AboutKidsHealth for Teens

 

 

Communication and cancerCCommunication and cancerCommunication and cancerEnglishOncologyPre-teen (9-12 years);Teen (13-15 years);Late Teen (16-18 years)NANANAPre-teen (9-12 years) Teen (13-15 years) Late Teen (16-18 years)NA2019-09-03T04:00:00Z7.9000000000000063.9000000000000569.000000000000Flat ContentHealth A-Z<div class="asset-video"> <iframe width="560" height="315" src="https://www.youtube.com/embed/qVfeiOJ05zA?rel=0" frameborder="0"></iframe> <br></div><p>One teenager described their cancer diagnosis in the following way: </p><p>"You know, he [the physician] was slow. [He said], 'Well, what we found was a type of cancer, a tumor.' …When he said that, I felt like they had shot me or something. My heart broke to pieces. I felt destroyed inside." (SD, 15 years old)</p>
La communication et le cancerLLa communication et le cancerCommunication and cancerFrenchOncologyPre-teen (9-12 years);Teen (13-15 years);Late Teen (16-18 years)NANANAPre-teen (9-12 years) Teen (13-15 years) Late Teen (16-18 years)NA2019-09-03T04:00:00Z000Flat ContentHealth A-Z<p>Un adolescent a décrit son diagnostic de cancer de la façon suivante :</p><p>« Tu sais qu'il [le médecin] s'est exprimé lentement. [Il a dit,] « bien, nous avons trouvé une forme de cancer, une tumeur ». ...Quand il a dit ça, j'ai eu l'impression que l'on m'avait tiré une balle ou quelque chose du genre. Mon cœur s'est brisé en mille morceaux. Je me suis senti brisé à l'intérieur. » (SD, 15 ans)</p>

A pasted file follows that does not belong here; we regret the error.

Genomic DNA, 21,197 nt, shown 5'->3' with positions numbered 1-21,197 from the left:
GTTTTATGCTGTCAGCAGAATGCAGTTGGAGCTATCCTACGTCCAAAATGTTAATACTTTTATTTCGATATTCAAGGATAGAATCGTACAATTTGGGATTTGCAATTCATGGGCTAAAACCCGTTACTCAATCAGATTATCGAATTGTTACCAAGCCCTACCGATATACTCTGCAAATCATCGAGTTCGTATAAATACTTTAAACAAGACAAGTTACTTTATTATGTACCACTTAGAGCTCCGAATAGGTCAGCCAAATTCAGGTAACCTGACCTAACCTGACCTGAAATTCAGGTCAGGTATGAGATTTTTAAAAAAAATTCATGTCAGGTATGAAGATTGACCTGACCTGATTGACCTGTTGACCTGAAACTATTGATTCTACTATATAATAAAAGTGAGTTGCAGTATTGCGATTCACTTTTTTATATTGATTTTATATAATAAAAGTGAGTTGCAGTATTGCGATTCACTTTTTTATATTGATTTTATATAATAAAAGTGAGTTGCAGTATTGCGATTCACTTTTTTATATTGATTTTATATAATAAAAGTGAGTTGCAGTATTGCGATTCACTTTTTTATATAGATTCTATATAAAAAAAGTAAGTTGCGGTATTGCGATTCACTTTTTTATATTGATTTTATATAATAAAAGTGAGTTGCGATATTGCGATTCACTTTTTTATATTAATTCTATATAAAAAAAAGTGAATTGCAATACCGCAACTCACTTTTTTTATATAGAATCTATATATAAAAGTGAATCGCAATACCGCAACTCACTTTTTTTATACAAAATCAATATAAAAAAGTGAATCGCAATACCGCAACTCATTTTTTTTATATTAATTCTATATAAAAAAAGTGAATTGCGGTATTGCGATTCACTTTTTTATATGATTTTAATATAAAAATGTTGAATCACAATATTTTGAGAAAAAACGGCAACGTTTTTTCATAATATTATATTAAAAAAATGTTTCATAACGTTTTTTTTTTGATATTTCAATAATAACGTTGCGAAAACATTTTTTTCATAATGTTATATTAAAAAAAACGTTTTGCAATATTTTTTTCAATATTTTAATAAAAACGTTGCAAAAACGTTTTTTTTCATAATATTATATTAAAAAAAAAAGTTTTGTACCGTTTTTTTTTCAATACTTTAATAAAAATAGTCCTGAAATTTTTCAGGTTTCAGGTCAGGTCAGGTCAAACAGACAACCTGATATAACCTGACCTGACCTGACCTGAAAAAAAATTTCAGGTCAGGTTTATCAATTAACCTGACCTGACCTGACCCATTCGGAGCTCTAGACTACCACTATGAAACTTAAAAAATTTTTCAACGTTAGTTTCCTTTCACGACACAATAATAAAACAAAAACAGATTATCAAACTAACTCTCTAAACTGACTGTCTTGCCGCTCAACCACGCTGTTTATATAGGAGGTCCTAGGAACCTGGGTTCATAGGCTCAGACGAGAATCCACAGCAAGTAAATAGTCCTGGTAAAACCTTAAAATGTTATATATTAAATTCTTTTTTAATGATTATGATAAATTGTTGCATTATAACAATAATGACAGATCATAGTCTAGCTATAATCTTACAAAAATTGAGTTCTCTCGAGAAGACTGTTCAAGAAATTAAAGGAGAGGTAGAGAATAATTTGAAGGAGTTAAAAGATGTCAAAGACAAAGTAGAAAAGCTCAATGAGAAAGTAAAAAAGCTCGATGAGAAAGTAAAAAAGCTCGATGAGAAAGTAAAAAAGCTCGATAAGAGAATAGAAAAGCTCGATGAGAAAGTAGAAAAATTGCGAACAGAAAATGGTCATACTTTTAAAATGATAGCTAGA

Communication and cancer3502.00000000000Communication and cancerCommunication and cancerCEnglishOncologyPre-teen (9-12 years);Teen (13-15 years);Late Teen (16-18 years)NANANAPre-teen (9-12 years) Teen (13-15 years) Late Teen (16-18 years)NA2019-09-03T04:00:00Z7.9000000000000063.9000000000000569.000000000000Flat ContentHealth A-Z<div class="asset-video"> <iframe width="560" height="315" src="https://www.youtube.com/embed/qVfeiOJ05zA?rel=0" frameborder="0"></iframe> <br></div><p>One teenager described their cancer diagnosis in the following way: </p><p>"You know, he [the physician] was slow. [He said], 'Well, what we found was a type of cancer, a tumor.' …When he said that, I felt like they had shot me or something. My heart broke to pieces. I felt destroyed inside." (SD, 15 years old)</p><h2>Why is communication so important</h2><p>Having cancer can really shake up the way you look at or think about your life. It can challenge your beliefs, your relationships and change what you feel is important. Communicating about the challenges and changes that come with cancer can help you sort out your feelings, relieve stress and strengthen or build relationships. </p><p>Communication helps you to be informed about your cancer and treatment so that you can be a part of making decisions that affect you. How you talk with people about cancer will depend on your own personality and how you usually relate to others. Remember, there is no "best" way to communicate about cancer; however, there will be a way that works best for you. </p><h2>What is communication?</h2><p>Communication means exchanging information. You can communicate in many ways. In fact, almost everything you do involves communication with people in some way.</p><ul><li>You can communicate with another person by talking, writing, chatting online, sharing pictures or even through body language.</li><li>You can communicate with groups by writing a public blog, creating a video, writing in public online forums, sending group emails or posting on social media sites like Instagram, Snapchat, Facebook or Twitter. </li><li>You can keep a journal, write a private blog or film a vlog. </li><li>It is important to remember that the things that you say and do also provide people around you with a variety of messages about how you are feeling in the moment.</li><li>Being aware of how you like to communicate and the messages you send to others can help you understand yourself and help you to communicate in a way that suits you.</li></ul><p>Look at the following list and select the forms of communication that are most important to you.</p><ul><li>Talking in person</li><li>Talking on the phone</li><li>Texting</li><li>Writing emails</li><li>Writing a blog</li><li>Posting on social media apps such as Instagram,Snapchat, Facebook or Twitter</li><li>Sending a picture on Snapchat</li><li>Making or writing music</li><li>Creating art</li><li>Writing poetry or stories</li><li>Making or sharing videos</li><li>Commenting on articles, videos or other online posts</li><li>Posting in a discussion forum</li><li>Writing in a journal</li><li>Writing letters</li></ul><p>Can you think of any other ways you communicate that are important to you?</p><h2>Can I get better at communicating?</h2><p>Like many other teens, you may find it hard at times to talk to others about having cancer, your symptoms, your thoughts and your feelings. It’s common to feel awkward, emotional, nervous or embarrassed. Some teens want to protect their parents, family or friends from knowing how they really feel about what is going on. It is important to remember that there are many people, including your health-care team, who want to help and support you during difficult times. This section is a guide to communicating with the people in your life. It can help you throughout your experience with cancer and into the future. Good communication is a skill that can be learned. You will get better with practice and feedback. </p>